5 things I learned about writing, while blogging fiction

  1. Online story-telling is a good way to establish a writing discipline.

When I began my fiction blog Of Poets & Heartbreakers, most people I spoke to about it would ask me what I was trying to achieve. After thinking about my incentives, I realized that what I wanted was practice and feedback. I mean it exactly in the “basketball practice”, “volleyball practice” type of way.

When you write for yourself, you don’t get feedback and practice can lag. But, when you start writing for others, even if you’re looking to attract just a couple followers who enjoy and critique your work, you must let them know your publication schedule and stick to it. If you don’t stick to it, they will stop coming back to read your story (yes, I’ve learned this the hard way).

In that way, having a blog makes you sit down regularly to practice your craft. In doing so, you establish a writing discipline, which takes you out of the sporadic, and into the regular. Just like in any sport or craft, improvement in writing requires constant iteration.

2. Create a posting plan, but be flexible with it.

It didn’t take me long to realize that fiction blogging is more like a soap opera than a movie (or novel, for that matter). Having a tight plot line is less important than conveying emotions and character growth, because time and space constraints don’t exist in this format.

I know the general direction of my characters and the plot and every few months I create an estimate of how many posts it’ll take to cover these events. After a few iterations of the process, I realized that in order for the plot to sound organic, certain events take more time to complete than planned.

That might happen to you and I’m here to tell you that that’s ok. If you are used to writing outside the blogging world, this might seen strange. Forget about length constraints. Follow, instead, the rhythm of the plot, and don’t forget to focus on the quality of the work, which takes me too the next point.

3. Concentrate on creating art that you value, and don’t be ashamed of the content that you write about.

Everyone is self-conscious about their work. When I try to dissect the sources my own embarrassment regarding my writing, I notice two sources:

  • Quality of the writing: This includes word choice, tone, syntax, character development, plot, and more.
  • Content of the writing: For instance, my characters tend to get intimate once in a while. They just do, like we all do.

To add to the difficulty I had in writing intimate scenes, I once received harsh criticism in a public group for even including them. This made me doubt whether these scene should be part of the blog in the first place. However, I realized that taking them out would take away from the story, and that, far from superfluous, they were necessary to the overall message of the plot.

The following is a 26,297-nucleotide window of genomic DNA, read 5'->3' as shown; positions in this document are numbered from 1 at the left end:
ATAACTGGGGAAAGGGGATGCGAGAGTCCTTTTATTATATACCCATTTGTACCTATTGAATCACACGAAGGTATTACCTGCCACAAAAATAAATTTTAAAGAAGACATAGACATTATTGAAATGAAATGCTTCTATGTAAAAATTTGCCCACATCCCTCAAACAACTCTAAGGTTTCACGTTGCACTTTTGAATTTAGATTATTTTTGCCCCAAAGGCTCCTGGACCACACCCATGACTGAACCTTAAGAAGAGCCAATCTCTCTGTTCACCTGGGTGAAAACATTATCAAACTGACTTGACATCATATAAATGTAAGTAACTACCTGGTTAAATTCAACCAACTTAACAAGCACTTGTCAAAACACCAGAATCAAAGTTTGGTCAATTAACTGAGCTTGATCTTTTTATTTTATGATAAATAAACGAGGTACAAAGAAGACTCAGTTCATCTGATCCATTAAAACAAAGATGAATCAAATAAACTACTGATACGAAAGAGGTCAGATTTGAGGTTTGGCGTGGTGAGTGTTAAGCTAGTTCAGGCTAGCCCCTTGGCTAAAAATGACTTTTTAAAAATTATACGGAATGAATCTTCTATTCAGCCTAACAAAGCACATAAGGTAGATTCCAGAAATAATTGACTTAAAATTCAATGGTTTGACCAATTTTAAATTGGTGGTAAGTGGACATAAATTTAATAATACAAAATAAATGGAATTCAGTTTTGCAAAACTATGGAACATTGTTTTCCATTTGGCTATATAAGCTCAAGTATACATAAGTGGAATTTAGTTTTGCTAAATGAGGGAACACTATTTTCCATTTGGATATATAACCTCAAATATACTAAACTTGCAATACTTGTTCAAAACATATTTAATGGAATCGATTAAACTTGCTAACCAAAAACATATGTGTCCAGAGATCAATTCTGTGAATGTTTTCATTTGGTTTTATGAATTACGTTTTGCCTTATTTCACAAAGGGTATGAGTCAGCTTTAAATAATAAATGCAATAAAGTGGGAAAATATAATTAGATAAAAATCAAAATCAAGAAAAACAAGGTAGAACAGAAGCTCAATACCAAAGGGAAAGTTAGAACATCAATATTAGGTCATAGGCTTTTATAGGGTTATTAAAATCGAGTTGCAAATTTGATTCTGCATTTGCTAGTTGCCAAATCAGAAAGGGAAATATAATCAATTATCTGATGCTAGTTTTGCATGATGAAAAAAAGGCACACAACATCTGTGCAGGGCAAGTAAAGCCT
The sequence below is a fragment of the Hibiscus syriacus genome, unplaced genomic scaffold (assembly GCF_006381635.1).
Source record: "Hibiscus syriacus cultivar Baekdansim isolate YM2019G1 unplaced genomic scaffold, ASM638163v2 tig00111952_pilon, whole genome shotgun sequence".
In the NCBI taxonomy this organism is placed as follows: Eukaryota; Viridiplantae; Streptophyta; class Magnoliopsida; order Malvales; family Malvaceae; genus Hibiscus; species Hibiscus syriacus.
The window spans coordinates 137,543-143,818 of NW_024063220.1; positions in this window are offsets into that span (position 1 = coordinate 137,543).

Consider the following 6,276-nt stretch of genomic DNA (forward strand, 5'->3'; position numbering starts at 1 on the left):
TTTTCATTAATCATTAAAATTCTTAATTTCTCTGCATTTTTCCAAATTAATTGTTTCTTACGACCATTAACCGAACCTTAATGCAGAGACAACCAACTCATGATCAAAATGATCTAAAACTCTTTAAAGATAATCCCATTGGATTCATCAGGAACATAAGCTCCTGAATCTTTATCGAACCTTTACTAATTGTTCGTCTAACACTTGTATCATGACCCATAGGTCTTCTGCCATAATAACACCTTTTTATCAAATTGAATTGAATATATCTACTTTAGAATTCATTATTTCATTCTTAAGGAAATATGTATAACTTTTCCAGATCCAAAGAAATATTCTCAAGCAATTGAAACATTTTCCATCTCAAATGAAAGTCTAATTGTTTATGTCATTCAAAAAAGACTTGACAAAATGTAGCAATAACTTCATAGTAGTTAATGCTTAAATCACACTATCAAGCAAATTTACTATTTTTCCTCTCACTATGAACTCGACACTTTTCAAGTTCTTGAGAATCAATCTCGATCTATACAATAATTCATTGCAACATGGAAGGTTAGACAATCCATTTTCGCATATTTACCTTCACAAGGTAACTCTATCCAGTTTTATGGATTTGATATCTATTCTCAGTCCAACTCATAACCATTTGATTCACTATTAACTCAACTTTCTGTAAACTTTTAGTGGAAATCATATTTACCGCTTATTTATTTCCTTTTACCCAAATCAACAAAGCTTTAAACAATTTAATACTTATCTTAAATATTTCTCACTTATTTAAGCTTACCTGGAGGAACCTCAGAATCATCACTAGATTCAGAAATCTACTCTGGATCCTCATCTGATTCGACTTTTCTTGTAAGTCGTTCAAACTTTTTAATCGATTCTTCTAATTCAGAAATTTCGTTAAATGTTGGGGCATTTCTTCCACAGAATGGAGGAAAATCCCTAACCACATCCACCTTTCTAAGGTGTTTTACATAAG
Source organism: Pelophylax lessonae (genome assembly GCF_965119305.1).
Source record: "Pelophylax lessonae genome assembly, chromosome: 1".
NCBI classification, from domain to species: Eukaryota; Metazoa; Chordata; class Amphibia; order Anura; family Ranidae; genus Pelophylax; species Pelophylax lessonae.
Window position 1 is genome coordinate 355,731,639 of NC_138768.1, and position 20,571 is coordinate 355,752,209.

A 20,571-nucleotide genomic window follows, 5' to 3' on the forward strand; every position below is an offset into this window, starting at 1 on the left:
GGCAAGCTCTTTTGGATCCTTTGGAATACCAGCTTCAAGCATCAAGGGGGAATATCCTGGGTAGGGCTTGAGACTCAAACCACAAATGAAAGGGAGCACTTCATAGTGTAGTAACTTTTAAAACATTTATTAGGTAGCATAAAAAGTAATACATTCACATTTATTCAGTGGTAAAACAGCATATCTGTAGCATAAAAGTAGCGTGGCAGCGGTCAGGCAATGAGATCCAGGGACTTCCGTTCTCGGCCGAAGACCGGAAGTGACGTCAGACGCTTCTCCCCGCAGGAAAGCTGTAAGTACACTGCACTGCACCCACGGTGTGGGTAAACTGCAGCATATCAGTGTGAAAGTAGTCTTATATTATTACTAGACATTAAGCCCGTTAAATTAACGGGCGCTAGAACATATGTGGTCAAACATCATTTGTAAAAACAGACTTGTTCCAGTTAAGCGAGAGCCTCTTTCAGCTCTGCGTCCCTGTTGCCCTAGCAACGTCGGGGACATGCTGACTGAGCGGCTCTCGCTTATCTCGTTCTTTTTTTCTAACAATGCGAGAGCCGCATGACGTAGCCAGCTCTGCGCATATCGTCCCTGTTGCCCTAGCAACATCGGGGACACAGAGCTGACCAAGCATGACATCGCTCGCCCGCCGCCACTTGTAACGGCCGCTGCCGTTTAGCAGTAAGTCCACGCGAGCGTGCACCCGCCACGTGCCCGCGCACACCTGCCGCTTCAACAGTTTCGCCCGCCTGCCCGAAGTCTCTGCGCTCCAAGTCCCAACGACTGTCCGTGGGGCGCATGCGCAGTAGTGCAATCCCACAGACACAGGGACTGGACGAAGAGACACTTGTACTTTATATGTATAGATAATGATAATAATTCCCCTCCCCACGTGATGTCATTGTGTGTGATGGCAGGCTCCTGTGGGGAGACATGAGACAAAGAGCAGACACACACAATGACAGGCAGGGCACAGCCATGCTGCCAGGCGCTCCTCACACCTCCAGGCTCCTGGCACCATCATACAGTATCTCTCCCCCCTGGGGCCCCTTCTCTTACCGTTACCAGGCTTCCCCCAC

So, put on some of your favorite music, tune out the world and let it flow. Go back and edit. Allow yourself to be censored only when you believe you can improve the quality of the craft itself, and do not apologize for the rest.

4. Work with ample time to edit, ideally giving yourself one day to let the post rest. 

You’ve heard it before from your English teacher, and I feel like it’s still important enough to say it here:

Edit! eDiT! Ediiiiit!

Yes, at least three times. If possible, print out your post and read it on a piece of paper in front of you. I never cease to be amazed at the difference between what I catch from editing on my screen as opposed to what I catch on a printed page.

And, in case you’re wondering, despite this not being a fiction post, I did print this out to edit, and every time I read it, I find things I want to change. While it should sound spontaneous and natural, all types of writing require preparation and review.

5. The hardest part is the getting started

It’s incredible to me how quickly I finish a 1400-word post – once I have written the first 600 words. Getting through the beginning is tough: you’ll have to set the scene, create the tension and push the characters in the direction you see for them. Once that is in motion however, the momentum of your creativity takes you farther than expected.

So, if you’re starting out, don’t worry about how difficult it might be for you to get those first 500-600 words on the page, keep pushing! It gets better! Even after some time of regular writing, it’s still tough on me- and I’m hoping it’ll improve. Until then, let’s fight on! You’ll see the rest is comparatively easier to write.

What do you think and what are your biggest lessons from writing for blogs?

Next post, Coming Nov 4!: Why I Write


2 thoughts on “5 things I learned about writing, while blogging fiction

  1. Kelsey says:

    Thank you so much for writing this! I struggle with my own embarrassment over my writing and this cleared things up for me! I will not apologize for my characters banging each other- nope!


    • claragwrites says:

      Hi Kelsey! I’m so happy that this post helped you and thank you for stopping by. Us writers, we can be a weird breed- we want both to tell the truth AND for all readers to like our work. That’s impossible! From style to content, people can pick on a wide range of aspects of our beloved creations! Just keep going, and concentrate on creating quality writing that is true to your message.


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